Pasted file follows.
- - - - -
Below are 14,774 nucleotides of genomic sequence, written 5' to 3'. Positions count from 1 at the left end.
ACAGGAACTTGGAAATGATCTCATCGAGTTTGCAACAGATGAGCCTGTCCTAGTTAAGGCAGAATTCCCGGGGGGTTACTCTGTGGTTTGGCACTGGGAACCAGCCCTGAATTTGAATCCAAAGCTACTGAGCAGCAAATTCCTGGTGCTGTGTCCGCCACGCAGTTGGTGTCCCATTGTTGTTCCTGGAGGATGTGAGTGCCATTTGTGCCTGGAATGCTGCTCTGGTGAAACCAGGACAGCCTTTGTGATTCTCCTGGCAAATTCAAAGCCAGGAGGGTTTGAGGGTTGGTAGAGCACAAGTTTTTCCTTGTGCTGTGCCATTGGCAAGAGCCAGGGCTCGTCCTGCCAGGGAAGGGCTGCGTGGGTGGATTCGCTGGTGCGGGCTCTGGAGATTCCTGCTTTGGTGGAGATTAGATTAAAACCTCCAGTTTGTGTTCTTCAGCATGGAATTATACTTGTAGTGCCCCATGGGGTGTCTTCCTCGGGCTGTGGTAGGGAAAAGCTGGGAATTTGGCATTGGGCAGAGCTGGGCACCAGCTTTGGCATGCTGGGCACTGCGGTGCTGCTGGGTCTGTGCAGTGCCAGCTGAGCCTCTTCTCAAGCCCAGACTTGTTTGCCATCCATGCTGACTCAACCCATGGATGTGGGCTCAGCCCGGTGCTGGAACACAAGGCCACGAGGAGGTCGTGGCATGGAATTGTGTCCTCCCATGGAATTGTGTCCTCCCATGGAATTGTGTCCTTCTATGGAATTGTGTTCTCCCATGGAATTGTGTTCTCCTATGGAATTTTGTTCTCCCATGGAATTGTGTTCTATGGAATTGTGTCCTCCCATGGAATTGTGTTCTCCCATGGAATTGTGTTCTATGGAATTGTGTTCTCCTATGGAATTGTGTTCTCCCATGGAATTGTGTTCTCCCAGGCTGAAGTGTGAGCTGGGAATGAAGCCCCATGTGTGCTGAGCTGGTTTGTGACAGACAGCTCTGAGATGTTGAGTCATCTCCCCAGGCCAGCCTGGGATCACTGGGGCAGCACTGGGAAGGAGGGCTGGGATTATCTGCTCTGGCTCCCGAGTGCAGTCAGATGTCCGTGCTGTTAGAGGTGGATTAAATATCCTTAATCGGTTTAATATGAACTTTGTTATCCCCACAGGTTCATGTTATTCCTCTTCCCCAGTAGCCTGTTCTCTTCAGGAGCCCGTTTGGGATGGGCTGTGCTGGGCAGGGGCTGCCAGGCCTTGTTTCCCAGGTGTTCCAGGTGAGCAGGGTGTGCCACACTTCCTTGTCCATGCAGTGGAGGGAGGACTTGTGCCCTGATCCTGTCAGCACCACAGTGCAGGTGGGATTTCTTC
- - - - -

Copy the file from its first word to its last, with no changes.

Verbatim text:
Below are 14,774 nucleotides of genomic sequence, written 5' to 3'. Positions count from 1 at the left end.
ACAGGAACTTGGAAATGATCTCATCGAGTTTGCAACAGATGAGCCTGTCCTAGTTAAGGCAGAATTCCCGGGGGGTTACTCTGTGGTTTGGCACTGGGAACCAGCCCTGAATTTGAATCCAAAGCTACTGAGCAGCAAATTCCTGGTGCTGTGTCCGCCACGCAGTTGGTGTCCCATTGTTGTTCCTGGAGGATGTGAGTGCCATTTGTGCCTGGAATGCTGCTCTGGTGAAACCAGGACAGCCTTTGTGATTCTCCTGGCAAATTCAAAGCCAGGAGGGTTTGAGGGTTGGTAGAGCACAAGTTTTTCCTTGTGCTGTGCCATTGGCAAGAGCCAGGGCTCGTCCTGCCAGGGAAGGGCTGCGTGGGTGGATTCGCTGGTGCGGGCTCTGGAGATTCCTGCTTTGGTGGAGATTAGATTAAAACCTCCAGTTTGTGTTCTTCAGCATGGAATTATACTTGTAGTGCCCCATGGGGTGTCTTCCTCGGGCTGTGGTAGGGAAAAGCTGGGAATTTGGCATTGGGCAGAGCTGGGCACCAGCTTTGGCATGCTGGGCACTGCGGTGCTGCTGGGTCTGTGCAGTGCCAGCTGAGCCTCTTCTCAAGCCCAGACTTGTTTGCCATCCATGCTGACTCAACCCATGGATGTGGGCTCAGCCCGGTGCTGGAACACAAGGCCACGAGGAGGTCGTGGCATGGAATTGTGTCCTCCCATGGAATTGTGTCCTCCCATGGAATTGTGTCCTTCTATGGAATTGTGTTCTCCCATGGAATTGTGTTCTCCTATGGAATTTTGTTCTCCCATGGAATTGTGTTCTATGGAATTGTGTCCTCCCATGGAATTGTGTTCTCCCATGGAATTGTGTTCTATGGAATTGTGTTCTCCTATGGAATTGTGTTCTCCCATGGAATTGTGTTCTCCCAGGCTGAAGTGTGAGCTGGGAATGAAGCCCCATGTGTGCTGAGCTGGTTTGTGACAGACAGCTCTGAGATGTTGAGTCATCTCCCCAGGCCAGCCTGGGATCACTGGGGCAGCACTGGGAAGGAGGGCTGGGATTATCTGCTCTGGCTCCCGAGTGCAGTCAGATGTCCGTGCTGTTAGAGGTGGATTAAATATCCTTAATCGGTTTAATATGAACTTTGTTATCCCCACAGGTTCATGTTATTCCTCTTCCCCAGTAGCCTGTTCTCTTCAGGAGCCCGTTTGGGATGGGCTGTGCTGGGCAGGGGCTGCCAGGCCTTGTTTCCCAGGTGTTCCAGGTGAGCAGGGTGTGCCACACTTCCTTGTCCATGCAGTGGAGGGAGGACTTGTGCCCTGATCCTGTCAGCACCACAGTGCAGGTGGGATTTCTTC